I think a quote from Charles Babbage is appropriate here:
On two occasions I have been asked, — “Pray, Mr. Babbage, if you put into the machine wrong figures, will the right answers come out?” […] I am not able rightly to apprehend the kind of confusion of ideas that could provoke such a question.
– Passages from the Life of a Philosopher (1864)
This is known as the Garbage-In, Garbage-Out (GIGO) principle. In your case, you have malformed HTML. If you feed that to an HTML parser, you'll necessarily get bogus output. The HTML standard is already quite lax to deal with all kinds of common errors, but your example is much more broken.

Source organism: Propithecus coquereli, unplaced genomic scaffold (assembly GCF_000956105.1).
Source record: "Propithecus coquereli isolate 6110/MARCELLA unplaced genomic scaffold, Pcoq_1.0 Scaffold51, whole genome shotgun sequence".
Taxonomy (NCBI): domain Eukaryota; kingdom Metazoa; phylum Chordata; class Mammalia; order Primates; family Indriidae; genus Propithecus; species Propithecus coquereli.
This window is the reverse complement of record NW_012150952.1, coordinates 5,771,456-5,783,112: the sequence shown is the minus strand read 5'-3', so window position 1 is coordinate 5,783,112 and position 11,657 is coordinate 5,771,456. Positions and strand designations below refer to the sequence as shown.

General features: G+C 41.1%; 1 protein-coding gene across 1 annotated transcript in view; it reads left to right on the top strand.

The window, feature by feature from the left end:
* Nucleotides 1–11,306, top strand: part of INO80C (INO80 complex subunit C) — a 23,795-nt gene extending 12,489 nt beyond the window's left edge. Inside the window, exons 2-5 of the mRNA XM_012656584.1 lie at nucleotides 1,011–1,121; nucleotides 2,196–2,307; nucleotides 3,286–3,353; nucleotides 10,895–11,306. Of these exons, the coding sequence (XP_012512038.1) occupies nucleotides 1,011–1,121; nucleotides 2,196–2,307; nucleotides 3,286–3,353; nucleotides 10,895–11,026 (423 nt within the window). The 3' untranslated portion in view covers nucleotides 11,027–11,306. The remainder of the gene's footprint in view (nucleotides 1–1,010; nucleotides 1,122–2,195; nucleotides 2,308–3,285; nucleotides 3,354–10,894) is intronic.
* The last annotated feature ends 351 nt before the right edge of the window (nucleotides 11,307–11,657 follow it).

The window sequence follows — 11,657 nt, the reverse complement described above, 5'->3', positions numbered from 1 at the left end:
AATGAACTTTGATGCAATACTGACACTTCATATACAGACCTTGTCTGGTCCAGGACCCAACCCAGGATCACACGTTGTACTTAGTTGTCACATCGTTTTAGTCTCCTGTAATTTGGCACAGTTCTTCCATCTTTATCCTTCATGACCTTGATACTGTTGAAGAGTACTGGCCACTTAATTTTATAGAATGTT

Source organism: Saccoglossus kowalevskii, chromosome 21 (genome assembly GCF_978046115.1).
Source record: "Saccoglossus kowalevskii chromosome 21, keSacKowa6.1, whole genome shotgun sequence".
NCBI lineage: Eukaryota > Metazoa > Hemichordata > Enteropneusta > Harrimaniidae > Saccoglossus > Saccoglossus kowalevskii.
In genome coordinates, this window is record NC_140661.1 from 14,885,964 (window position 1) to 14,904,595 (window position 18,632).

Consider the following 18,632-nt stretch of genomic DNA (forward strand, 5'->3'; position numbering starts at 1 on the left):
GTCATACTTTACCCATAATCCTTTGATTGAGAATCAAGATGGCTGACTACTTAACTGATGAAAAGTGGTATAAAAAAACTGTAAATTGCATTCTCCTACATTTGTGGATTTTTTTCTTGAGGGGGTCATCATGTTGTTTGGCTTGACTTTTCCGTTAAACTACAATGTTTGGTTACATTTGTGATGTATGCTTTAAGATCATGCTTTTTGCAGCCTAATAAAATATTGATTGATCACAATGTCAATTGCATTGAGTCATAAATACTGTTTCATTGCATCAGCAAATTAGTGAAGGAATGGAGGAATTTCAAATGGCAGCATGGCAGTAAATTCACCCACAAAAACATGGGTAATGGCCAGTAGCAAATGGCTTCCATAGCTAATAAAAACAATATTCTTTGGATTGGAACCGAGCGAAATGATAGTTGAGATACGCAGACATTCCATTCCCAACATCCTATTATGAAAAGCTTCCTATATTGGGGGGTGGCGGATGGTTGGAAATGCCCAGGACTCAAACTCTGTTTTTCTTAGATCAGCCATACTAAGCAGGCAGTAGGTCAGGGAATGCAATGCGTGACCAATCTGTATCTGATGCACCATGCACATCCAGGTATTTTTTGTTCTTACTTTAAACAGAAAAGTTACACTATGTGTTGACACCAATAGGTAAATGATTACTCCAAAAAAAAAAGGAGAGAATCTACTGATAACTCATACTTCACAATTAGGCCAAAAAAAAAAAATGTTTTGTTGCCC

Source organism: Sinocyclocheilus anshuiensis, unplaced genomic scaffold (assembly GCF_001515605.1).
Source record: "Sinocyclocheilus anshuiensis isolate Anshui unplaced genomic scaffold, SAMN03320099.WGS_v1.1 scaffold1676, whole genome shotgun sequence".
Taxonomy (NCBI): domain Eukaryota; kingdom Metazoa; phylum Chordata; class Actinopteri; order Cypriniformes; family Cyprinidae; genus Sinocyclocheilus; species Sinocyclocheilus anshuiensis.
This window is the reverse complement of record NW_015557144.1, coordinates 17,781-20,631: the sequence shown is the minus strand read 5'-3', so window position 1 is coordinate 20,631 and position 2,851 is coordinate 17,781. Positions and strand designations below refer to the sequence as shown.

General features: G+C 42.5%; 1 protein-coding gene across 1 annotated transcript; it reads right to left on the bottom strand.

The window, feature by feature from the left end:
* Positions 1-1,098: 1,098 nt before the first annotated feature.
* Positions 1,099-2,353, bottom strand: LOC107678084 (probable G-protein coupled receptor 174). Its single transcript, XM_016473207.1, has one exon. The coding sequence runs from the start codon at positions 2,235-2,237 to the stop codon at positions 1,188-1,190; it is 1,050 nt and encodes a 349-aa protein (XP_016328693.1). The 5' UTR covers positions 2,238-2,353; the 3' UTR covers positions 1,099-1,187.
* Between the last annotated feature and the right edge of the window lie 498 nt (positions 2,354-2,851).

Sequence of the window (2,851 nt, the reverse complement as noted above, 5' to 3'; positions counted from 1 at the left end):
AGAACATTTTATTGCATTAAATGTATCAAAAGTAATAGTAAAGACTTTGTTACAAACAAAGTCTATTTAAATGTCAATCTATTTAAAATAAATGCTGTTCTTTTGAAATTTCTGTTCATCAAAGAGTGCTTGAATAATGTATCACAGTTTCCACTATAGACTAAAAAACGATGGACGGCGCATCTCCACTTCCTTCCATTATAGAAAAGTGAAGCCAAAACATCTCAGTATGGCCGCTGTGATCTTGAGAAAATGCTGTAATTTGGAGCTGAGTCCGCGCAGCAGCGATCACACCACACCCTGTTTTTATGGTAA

There is, of course, one solution: Don't treat your input as HTML, but as some derived format where your example happens to be legal input. You'd have to write a custom parser of your own or adapt an existing HTML parser to your needs, but that would work.
However, I think that fixing the source of the input would be easier than writing your own parser. All that is needed is the quotes inside the attribute to be escaped, or for the attribute to use single quotes:
<meta name="id" content=""12345.this.is.a.sample:id:required.67890"@abc.com">
<meta name="id" content='"12345.this.is.a.sample:id:required.67890"@abc.com'>